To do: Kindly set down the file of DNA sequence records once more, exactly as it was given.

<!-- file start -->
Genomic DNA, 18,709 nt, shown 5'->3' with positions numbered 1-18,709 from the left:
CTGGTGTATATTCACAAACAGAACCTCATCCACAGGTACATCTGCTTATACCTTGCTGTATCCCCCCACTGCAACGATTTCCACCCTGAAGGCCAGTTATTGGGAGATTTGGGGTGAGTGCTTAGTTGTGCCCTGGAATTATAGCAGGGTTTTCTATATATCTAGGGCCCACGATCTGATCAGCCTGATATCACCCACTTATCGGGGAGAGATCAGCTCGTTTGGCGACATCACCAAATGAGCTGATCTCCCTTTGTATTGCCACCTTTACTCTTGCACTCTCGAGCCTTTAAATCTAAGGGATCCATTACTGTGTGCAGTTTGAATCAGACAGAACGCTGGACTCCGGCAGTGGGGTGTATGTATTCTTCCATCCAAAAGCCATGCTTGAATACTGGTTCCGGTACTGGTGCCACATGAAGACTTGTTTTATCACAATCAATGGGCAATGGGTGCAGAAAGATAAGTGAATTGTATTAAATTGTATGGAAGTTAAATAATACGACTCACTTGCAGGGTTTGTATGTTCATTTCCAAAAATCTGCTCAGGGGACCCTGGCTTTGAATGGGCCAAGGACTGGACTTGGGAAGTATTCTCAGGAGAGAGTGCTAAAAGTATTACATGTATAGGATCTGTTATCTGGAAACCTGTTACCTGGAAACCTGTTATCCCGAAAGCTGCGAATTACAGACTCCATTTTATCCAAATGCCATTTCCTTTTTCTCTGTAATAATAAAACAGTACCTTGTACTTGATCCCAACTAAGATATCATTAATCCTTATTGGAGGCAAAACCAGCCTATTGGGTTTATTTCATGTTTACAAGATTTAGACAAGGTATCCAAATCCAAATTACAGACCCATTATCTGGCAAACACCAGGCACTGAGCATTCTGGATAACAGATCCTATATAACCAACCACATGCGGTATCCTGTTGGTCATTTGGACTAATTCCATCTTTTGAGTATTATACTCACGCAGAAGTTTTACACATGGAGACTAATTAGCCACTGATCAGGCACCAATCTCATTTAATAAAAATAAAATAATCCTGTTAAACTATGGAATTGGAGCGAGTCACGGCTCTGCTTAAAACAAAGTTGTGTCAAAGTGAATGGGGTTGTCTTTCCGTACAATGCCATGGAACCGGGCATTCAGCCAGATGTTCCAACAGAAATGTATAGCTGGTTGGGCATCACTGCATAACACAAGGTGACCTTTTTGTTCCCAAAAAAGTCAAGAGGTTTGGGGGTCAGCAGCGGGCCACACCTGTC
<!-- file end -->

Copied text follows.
Genomic DNA, 18,709 nt, shown 5'->3' with positions numbered 1-18,709 from the left:
CTGGTGTATATTCACAAACAGAACCTCATCCACAGGTACATCTGCTTATACCTTGCTGTATCCCCCCACTGCAACGATTTCCACCCTGAAGGCCAGTTATTGGGAGATTTGGGGTGAGTGCTTAGTTGTGCCCTGGAATTATAGCAGGGTTTTCTATATATCTAGGGCCCACGATCTGATCAGCCTGATATCACCCACTTATCGGGGAGAGATCAGCTCGTTTGGCGACATCACCAAATGAGCTGATCTCCCTTTGTATTGCCACCTTTACTCTTGCACTCTCGAGCCTTTAAATCTAAGGGATCCATTACTGTGTGCAGTTTGAATCAGACAGAACGCTGGACTCCGGCAGTGGGGTGTATGTATTCTTCCATCCAAAAGCCATGCTTGAATACTGGTTCCGGTACTGGTGCCACATGAAGACTTGTTTTATCACAATCAATGGGCAATGGGTGCAGAAAGATAAGTGAATTGTATTAAATTGTATGGAAGTTAAATAATACGACTCACTTGCAGGGTTTGTATGTTCATTTCCAAAAATCTGCTCAGGGGACCCTGGCTTTGAATGGGCCAAGGACTGGACTTGGGAAGTATTCTCAGGAGAGAGTGCTAAAAGTATTACATGTATAGGATCTGTTATCTGGAAACCTGTTACCTGGAAACCTGTTATCCCGAAAGCTGCGAATTACAGACTCCATTTTATCCAAATGCCATTTCCTTTTTCTCTGTAATAATAAAACAGTACCTTGTACTTGATCCCAACTAAGATATCATTAATCCTTATTGGAGGCAAAACCAGCCTATTGGGTTTATTTCATGTTTACAAGATTTAGACAAGGTATCCAAATCCAAATTACAGACCCATTATCTGGCAAACACCAGGCACTGAGCATTCTGGATAACAGATCCTATATAACCAACCACATGCGGTATCCTGTTGGTCATTTGGACTAATTCCATCTTTTGAGTATTATACTCACGCAGAAGTTTTACACATGGAGACTAATTAGCCACTGATCAGGCACCAATCTCATTTAATAAAAATAAAATAATCCTGTTAAACTATGGAATTGGAGCGAGTCACGGCTCTGCTTAAAACAAAGTTGTGTCAAAGTGAATGGGGTTGTCTTTCCGTACAATGCCATGGAACCGGGCATTCAGCCAGATGTTCCAACAGAAATGTATAGCTGGTTGGGCATCACTGCATAACACAAGGTGACCTTTTTGTTCCCAAAAAAGTCAAGAGGTTTGGGGGTCAGCAGCGGGCCACACCTGTC